Sanofi Rebounds in MS with Mid-Stage Data for Anti-CD40L Antibody

Pictured: Sanofi Distribution Center/iStock, JHVEP

Pictured: Sanofi Distribution Center/iStock, JHVEP

JHVEPhoto/Getty Images

Following a partial hold on another lead candidate last year, Sanofi is reinvigorating its MS pipeline with a Phase II win for its investigational anti-CD40L antibody frexalimab.

Pictured: Sanofi sign in front of building/iStock, JHVEPhoto

Wednesday, Sanofi released data from a Phase II study showing its investigational anti-CD40L antibody frexalimab met the trial’s primary endpoint and significantly lowered disease activity in patients with relapsing multiple sclerosis.

After 12 weeks, patients treated with high and low doses of frexalimab saw an 89% and 79% reduction in the number of new gadolinium-enhancing (GdE) T1-lesions, respectively, compared with the placebo. At the 24-week follow-up, 96% of patients in the higher dose group did not show signs of new GdE T1-lesions.

Both frexalimab doses also decreased total GdE T1-lesions and new or enlarging T2-lesions.

As for safety, Sanofi found frexalimab to be generally well-tolerated.

Sanofi will present these findings during a late-breaking session at the 2023 Consortium of Multiple Sclerosis Centers annual meeting. The company will also push frexalimab into a pivotal trial in MS, which is expected to begin in 2024.

Frexalimab is an investigational monoclonal antibody that works by blocking the costimulatory CD40/CD40L pathway, which under healthy circumstances, is crucial for the activation and function of the adaptive and innate immune response. By inhibiting this pathway, frexalimab could address the underlying hyperactive autoimmune pathology of MS.

Sanofi’s candidate belongs to a class of medications that is promising in theory but has historically been held back by safety concerns. In the late 1990s, Biogen kicked off several clinical trials of its anti-CD40L antibody ruplizumab and a competing antibody, toralizumab, developed by Idec Pharmaceuticals.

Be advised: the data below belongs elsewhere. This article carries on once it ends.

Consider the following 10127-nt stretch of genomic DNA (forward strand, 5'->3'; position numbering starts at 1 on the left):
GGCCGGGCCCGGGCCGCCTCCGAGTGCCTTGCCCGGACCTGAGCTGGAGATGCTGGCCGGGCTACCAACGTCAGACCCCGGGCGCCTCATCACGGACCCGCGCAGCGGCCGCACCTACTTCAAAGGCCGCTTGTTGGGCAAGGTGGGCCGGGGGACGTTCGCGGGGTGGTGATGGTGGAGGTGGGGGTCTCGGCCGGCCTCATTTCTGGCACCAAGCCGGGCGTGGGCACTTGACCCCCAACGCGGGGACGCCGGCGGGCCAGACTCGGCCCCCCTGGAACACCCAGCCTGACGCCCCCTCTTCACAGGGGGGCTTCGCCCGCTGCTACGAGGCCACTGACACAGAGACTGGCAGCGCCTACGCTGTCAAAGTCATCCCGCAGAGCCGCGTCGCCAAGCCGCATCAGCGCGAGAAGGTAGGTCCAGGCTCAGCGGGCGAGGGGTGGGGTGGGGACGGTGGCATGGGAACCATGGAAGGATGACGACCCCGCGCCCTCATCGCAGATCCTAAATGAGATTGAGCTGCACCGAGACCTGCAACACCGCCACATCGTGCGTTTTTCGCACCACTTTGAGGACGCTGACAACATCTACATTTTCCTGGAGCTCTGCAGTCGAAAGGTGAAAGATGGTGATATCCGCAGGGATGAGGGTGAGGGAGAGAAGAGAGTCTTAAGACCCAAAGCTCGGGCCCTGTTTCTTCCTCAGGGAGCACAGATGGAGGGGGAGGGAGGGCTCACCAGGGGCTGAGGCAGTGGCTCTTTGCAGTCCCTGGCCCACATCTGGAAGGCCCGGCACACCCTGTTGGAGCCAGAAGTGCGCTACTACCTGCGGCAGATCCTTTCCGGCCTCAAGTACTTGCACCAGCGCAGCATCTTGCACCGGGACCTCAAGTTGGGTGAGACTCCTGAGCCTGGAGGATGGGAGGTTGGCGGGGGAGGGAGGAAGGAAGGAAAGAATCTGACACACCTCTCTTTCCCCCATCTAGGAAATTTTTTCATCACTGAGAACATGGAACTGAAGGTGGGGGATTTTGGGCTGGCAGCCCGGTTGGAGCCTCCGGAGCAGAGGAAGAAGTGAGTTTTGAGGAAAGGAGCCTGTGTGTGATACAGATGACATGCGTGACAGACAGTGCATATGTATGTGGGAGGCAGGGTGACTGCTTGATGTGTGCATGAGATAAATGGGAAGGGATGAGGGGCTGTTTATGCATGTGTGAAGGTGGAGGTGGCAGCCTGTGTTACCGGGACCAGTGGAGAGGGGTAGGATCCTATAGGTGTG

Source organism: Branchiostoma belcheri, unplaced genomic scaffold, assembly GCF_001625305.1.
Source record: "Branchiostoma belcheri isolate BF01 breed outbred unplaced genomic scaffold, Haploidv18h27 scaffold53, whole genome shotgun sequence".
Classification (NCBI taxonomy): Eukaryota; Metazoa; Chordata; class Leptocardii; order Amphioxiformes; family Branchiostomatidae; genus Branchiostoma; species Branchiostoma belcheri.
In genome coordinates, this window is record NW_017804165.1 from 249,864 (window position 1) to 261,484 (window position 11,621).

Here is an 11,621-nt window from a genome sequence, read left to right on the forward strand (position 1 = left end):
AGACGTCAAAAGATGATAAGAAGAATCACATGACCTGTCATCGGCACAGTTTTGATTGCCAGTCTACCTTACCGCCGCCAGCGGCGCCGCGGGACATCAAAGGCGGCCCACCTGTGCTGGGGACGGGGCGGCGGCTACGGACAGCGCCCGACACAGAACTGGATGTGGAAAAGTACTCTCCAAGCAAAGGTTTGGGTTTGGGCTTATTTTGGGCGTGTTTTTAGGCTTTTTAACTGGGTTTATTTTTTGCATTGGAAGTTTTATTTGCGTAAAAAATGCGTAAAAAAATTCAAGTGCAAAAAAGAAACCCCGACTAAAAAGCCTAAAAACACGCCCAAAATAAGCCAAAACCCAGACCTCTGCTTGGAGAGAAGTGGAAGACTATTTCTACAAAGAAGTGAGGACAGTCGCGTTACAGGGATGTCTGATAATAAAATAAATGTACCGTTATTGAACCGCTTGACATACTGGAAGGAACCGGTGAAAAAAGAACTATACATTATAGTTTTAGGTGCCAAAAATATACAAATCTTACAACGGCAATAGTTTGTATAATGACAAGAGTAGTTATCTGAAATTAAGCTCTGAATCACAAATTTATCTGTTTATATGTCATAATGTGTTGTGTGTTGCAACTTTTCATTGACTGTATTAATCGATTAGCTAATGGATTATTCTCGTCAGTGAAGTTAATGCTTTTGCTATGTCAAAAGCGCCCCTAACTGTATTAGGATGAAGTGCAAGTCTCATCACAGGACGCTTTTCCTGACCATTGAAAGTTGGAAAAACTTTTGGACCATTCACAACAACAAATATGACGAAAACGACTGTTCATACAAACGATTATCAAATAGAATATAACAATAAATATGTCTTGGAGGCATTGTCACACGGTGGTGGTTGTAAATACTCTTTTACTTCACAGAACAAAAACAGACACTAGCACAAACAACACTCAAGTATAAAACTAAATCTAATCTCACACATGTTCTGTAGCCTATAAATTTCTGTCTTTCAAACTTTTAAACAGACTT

Both were eventually discontinued due to thromboembolic side effects.

More recently, Novartis has also encountered difficulties with its CD40L blocker iscalimab. In September 2021, the investigational antibody failed to prove its superiority to tacrolimus at preventing organ rejection in kidney transplant recipients. The company was forced to terminate this trial.

A year later, in October 2022, Novartis axed another iscalimab trial in liver transplantation after the antibody had a worse benefit/risk profile than tacrolimus in these patients.

Sanofi Rallies in MS

Wednesday’s data drop comes nearly a year after the FDA put Sanofi’s other lead MS candidate, tolebrutinib, under partial clinical hold.

The regulatory order was triggered by documented cases of drug-induced liver injury in trial participants who had been treated with the candidate. According to Sanofi, patients who developed these liver injuries had underlying conditions that predisposed them to the complication, and discontinuing treatment would normalize liver injury biomarker levels.

Tolebrutinib is in a class of drugs that inhibit the BTK enzyme, an essential component in the B-cell development pathway. Targeting BTK could dampen the excessive activation of B-cells, which play a role in autoimmune diseases such as MS and myasthenia gravis.

In February 2023, after having its development suspended for months, Sanofi discontinued the development of tolebrutinib for myasthenia gravis. The drug remains under the FDA’s pause for MS.

Tristan Manalac is an independent science writer based in metro Manila, Philippines. He can be reached at tristan@tristanmanalac.com or tristan.manalac@biospace.com

Tristan is an independent science writer based in Metro Manila, with more than eight years of experience writing about medicine, biotech and science. He can be reached at tristan.manalac@biospace.com, tristan@tristanmanalac.com or on LinkedIn.
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